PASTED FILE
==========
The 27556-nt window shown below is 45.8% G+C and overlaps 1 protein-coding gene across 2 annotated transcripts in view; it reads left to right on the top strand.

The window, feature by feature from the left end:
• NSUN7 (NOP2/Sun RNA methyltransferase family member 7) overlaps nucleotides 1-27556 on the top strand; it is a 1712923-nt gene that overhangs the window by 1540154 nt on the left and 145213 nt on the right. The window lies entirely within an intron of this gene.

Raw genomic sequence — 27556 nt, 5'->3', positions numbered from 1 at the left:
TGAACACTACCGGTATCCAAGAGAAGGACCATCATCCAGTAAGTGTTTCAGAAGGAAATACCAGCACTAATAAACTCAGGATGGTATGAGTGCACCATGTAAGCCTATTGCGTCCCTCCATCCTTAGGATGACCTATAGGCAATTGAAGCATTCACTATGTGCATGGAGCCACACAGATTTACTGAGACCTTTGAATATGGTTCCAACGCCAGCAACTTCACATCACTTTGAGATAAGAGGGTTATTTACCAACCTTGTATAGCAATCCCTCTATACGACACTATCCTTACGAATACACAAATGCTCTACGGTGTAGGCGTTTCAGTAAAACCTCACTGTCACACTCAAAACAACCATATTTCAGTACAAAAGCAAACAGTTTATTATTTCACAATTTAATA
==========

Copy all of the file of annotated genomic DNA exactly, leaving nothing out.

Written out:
The 27556-nt window shown below is 45.8% G+C and overlaps 1 protein-coding gene across 2 annotated transcripts in view; it reads left to right on the top strand.

The window, feature by feature from the left end:
• NSUN7 (NOP2/Sun RNA methyltransferase family member 7) overlaps nucleotides 1-27556 on the top strand; it is a 1712923-nt gene that overhangs the window by 1540154 nt on the left and 145213 nt on the right. The window lies entirely within an intron of this gene.

Raw genomic sequence — 27556 nt, 5'->3', positions numbered from 1 at the left:
TGAACACTACCGGTATCCAAGAGAAGGACCATCATCCAGTAAGTGTTTCAGAAGGAAATACCAGCACTAATAAACTCAGGATGGTATGAGTGCACCATGTAAGCCTATTGCGTCCCTCCATCCTTAGGATGACCTATAGGCAATTGAAGCATTCACTATGTGCATGGAGCCACACAGATTTACTGAGACCTTTGAATATGGTTCCAACGCCAGCAACTTCACATCACTTTGAGATAAGAGGGTTATTTACCAACCTTGTATAGCAATCCCTCTATACGACACTATCCTTACGAATACACAAATGCTCTACGGTGTAGGCGTTTCAGTAAAACCTCACTGTCACACTCAAAACAACCATATTTCAGTACAAAAGCAAACAGTTTATTATTTCACAATTTAATA